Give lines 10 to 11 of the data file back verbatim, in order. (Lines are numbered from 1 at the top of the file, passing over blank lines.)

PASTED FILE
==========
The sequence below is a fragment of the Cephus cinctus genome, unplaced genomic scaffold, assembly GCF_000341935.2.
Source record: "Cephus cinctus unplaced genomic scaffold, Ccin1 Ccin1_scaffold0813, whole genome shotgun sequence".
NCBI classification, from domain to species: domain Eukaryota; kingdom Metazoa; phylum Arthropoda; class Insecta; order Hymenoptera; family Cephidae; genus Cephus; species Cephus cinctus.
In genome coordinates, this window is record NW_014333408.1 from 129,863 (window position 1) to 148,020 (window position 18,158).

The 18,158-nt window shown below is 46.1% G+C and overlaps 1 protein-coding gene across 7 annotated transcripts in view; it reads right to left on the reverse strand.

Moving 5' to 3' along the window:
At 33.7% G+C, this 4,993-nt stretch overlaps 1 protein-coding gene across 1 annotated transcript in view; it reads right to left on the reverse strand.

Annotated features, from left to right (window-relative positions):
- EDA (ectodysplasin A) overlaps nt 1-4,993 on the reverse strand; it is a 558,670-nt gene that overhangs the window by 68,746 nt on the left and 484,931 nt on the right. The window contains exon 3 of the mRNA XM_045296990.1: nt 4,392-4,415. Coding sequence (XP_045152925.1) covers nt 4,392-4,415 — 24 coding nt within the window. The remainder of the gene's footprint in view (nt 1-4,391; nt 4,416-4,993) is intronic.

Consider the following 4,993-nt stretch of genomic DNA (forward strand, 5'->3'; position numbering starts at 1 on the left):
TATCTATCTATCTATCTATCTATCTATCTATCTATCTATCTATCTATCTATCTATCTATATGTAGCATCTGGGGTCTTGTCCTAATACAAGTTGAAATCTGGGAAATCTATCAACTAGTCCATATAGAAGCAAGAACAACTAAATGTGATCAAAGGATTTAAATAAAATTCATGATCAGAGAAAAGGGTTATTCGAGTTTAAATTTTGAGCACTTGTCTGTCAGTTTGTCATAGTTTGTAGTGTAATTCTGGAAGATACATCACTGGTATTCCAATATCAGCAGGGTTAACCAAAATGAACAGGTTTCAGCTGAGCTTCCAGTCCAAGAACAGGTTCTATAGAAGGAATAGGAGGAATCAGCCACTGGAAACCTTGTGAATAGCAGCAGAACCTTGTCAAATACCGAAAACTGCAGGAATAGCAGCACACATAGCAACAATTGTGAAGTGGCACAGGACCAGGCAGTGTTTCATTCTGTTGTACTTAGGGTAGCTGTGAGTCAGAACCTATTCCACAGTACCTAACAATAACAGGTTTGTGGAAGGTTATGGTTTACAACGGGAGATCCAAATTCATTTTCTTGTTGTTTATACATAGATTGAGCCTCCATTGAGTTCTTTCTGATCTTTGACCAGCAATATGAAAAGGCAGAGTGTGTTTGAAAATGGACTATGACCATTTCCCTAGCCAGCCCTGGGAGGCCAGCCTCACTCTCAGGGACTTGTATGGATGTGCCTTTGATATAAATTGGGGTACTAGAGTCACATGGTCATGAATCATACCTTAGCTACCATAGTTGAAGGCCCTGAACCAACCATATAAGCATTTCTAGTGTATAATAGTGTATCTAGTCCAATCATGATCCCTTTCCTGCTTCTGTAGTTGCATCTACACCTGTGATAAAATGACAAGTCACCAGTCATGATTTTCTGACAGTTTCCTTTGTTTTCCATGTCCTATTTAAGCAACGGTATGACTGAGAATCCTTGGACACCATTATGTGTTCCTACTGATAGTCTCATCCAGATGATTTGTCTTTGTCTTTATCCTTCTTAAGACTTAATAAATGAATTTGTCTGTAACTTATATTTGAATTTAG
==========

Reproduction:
Consider the following 4,993-nt stretch of genomic DNA (forward strand, 5'->3'; position numbering starts at 1 on the left):
TATCTATCTATCTATCTATCTATCTATCTATCTATCTATCTATCTATCTATCTATCTATATGTAGCATCTGGGGTCTTGTCCTAATACAAGTTGAAATCTGGGAAATCTATCAACTAGTCCATATAGAAGCAAGAACAACTAAATGTGATCAAAGGATTTAAATAAAATTCATGATCAGAGAAAAGGGTTATTCGAGTTTAAATTTTGAGCACTTGTCTGTCAGTTTGTCATAGTTTGTAGTGTAATTCTGGAAGATACATCACTGGTATTCCAATATCAGCAGGGTTAACCAAAATGAACAGGTTTCAGCTGAGCTTCCAGTCCAAGAACAGGTTCTATAGAAGGAATAGGAGGAATCAGCCACTGGAAACCTTGTGAATAGCAGCAGAACCTTGTCAAATACCGAAAACTGCAGGAATAGCAGCACACATAGCAACAATTGTGAAGTGGCACAGGACCAGGCAGTGTTTCATTCTGTTGTACTTAGGGTAGCTGTGAGTCAGAACCTATTCCACAGTACCTAACAATAACAGGTTTGTGGAAGGTTATGGTTTACAACGGGAGATCCAAATTCATTTTCTTGTTGTTTATACATAGATTGAGCCTCCATTGAGTTCTTTCTGATCTTTGACCAGCAATATGAAAAGGCAGAGTGTGTTTGAAAATGGACTATGACCATTTCCCTAGCCAGCCCTGGGAGGCCAGCCTCACTCTCAGGGACTTGTATGGATGTGCCTTTGATATAAATTGGGGTACTAGAGTCACATGGTCATGAATCATACCTTAGCTACCATAGTTGAAGGCCCTGAACCAACCATATAAGCATTTCTAGTGTATAATAGTGTATCTAGTCCAATCATGATCCCTTTCCTGCTTCTGTAGTTGCATCTACACCTGTGATAAAATGACAAGTCACCAGTCATGATTTTCTGACAGTTTCCTTTGTTTTCCATGTCCTATTTAAGCAACGGTATGACTGAGAATCCTTGGACACCATTATGTGTTCCTACTGATAGTCTCATCCAGATGATTTGTCTTTGTCTTTATCCTTCTTAAGACTTAATAAATGAATTTGTCTGTAACTTATATTTGAATTTAG